• Part of the ruling coalition expressed a desire to reform the public broadcaster RTVS, a 2020 goal that was scuttled by the COVID-19 emergency. First, OĽaNO announced it would initiate the creation of an ethics commission within RTVS that would oversee, among other things, contested layoffs of journalists.4 Later, a discussion started about reforming the selection procedure for the head of RTVS. A majority of ruling coalition MPs preferred to return that power to the institution’s council, which would be reformed, as opposed to the current means of selection by the parliament. As part of the broader pattern of conflicts within the ruling coalition, both initiatives were vetoed by We Are Family, which argued in favor of retaining the current mechanisms.5
  • Two of Slovakia’s major daily newspapers witnessed changes in their ownership structure, although the implications for press freedom are unclear. Pravda’s publisher Perex was sold by Northcliffe International Ltd. to Our Media SR, which is owned by Synot Invest Ltd., controlled by the Czech entrepreneur and former senator Ivo Valenta.6 Ownership changes at the daily Sme were even more noteworthy as the controversial private equity group Penta Investments sold its minority share in Sme’s publisher Petit Press to Media Development Investment Fund (MDIF)—which had made a loan to Petit Press in the 1990s when it was harassed by then-PM Vladimir Mečiar, enabling it to purchase its first print shop.7 Petit Press marketed the change as the culmination of a six-year effort to end a “hostile takeover” by Penta.8 Penta, on the other hand, labeled the change as a business dispute.9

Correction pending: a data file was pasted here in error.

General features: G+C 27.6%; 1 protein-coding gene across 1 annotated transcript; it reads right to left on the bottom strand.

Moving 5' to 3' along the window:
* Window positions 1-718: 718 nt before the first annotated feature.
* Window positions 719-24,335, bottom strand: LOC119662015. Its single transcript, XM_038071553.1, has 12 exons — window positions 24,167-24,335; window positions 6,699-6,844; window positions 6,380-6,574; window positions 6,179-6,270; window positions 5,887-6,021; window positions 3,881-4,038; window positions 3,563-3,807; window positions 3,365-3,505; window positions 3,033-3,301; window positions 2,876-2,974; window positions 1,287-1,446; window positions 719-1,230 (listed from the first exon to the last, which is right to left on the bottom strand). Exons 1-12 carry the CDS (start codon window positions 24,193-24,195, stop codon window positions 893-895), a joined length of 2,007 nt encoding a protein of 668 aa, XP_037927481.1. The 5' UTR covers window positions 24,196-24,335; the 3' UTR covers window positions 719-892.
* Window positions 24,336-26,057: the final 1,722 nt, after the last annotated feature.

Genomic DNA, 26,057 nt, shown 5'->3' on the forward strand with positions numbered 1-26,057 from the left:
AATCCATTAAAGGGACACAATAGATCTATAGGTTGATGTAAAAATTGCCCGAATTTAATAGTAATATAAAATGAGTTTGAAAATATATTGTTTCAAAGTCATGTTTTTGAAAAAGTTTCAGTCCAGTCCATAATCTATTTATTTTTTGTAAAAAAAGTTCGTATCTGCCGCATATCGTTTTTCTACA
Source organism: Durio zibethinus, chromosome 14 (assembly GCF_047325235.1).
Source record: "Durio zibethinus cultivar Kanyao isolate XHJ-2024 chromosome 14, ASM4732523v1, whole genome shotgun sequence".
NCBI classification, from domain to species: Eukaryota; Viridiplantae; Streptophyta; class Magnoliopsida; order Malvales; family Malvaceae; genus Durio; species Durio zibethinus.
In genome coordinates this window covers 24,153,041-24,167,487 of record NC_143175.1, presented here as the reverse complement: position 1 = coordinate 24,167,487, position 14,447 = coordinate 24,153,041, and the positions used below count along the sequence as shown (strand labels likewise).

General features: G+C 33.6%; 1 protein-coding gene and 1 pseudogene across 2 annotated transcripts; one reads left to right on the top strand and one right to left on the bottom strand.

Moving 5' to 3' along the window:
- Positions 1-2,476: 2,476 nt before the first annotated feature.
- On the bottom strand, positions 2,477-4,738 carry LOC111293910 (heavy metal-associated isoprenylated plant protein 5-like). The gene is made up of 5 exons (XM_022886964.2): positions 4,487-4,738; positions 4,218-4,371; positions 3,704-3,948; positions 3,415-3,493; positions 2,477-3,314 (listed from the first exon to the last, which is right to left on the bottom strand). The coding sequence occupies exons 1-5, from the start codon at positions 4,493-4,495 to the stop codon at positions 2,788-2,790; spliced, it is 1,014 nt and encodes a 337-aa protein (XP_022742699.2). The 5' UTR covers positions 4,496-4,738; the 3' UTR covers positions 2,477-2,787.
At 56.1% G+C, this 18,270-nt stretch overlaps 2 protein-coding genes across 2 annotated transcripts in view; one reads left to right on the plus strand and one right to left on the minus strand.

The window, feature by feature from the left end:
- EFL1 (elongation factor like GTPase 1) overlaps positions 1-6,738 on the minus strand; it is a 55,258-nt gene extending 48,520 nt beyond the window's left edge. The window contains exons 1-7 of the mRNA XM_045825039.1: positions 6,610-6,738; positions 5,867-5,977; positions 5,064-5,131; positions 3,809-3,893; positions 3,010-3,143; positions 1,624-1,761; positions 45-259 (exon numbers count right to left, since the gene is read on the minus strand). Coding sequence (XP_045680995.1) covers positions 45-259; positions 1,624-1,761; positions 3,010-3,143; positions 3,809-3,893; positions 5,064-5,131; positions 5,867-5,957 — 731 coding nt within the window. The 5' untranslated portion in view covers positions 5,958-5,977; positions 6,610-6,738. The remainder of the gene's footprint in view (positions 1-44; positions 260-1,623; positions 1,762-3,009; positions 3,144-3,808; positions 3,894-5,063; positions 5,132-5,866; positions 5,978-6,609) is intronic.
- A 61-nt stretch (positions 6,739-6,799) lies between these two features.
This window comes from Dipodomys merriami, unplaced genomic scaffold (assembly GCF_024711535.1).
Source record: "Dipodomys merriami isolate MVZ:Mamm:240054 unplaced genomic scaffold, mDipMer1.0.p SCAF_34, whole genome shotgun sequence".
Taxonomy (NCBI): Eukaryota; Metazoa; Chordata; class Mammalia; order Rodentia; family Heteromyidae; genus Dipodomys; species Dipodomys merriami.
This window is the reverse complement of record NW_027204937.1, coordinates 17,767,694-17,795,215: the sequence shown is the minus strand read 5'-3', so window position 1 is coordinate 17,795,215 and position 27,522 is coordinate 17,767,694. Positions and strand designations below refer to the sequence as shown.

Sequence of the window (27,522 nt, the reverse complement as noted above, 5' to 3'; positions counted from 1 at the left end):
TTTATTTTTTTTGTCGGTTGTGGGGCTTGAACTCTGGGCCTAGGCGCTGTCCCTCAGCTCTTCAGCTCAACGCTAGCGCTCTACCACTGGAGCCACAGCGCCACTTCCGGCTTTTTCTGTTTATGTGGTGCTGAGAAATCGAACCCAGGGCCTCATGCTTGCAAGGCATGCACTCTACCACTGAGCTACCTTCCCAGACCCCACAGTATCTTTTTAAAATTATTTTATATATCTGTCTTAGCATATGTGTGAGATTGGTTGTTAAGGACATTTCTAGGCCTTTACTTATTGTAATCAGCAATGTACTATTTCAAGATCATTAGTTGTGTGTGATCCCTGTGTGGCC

• Influential publishing house Ringier purchased a number of digital media outlets from Germany’s Axel Springer in several East-Central European countries. In addition to several commercial media, Ringier obtained, a digital news portal with a strong investigative journalism team (and the employer of the late Ján Kuciak).10
Local Democratic Governance 1.00-7.00 pts0-7 pts
Considers the decentralization of power; the responsibilities, election, and capacity of local governmental bodies; and the transparency and accountability of local authorities. 5.506 7.007
  • In 2021, most relations between Slovakia’s central and local governments were influenced by measures to counter the COVID-19 pandemic. An initiative to limit municipal powers in the area of housing also shaped this rapport (or lack thereof). In June, the Supreme Office of Control published an audit reporting that the majority of municipalities (about 3,000) were struggling with debt, the combined liability reaching €1.5 billion.1 This illustrates the financial weaknesses of Slovak municipalities and explains much of their dependence on the central government.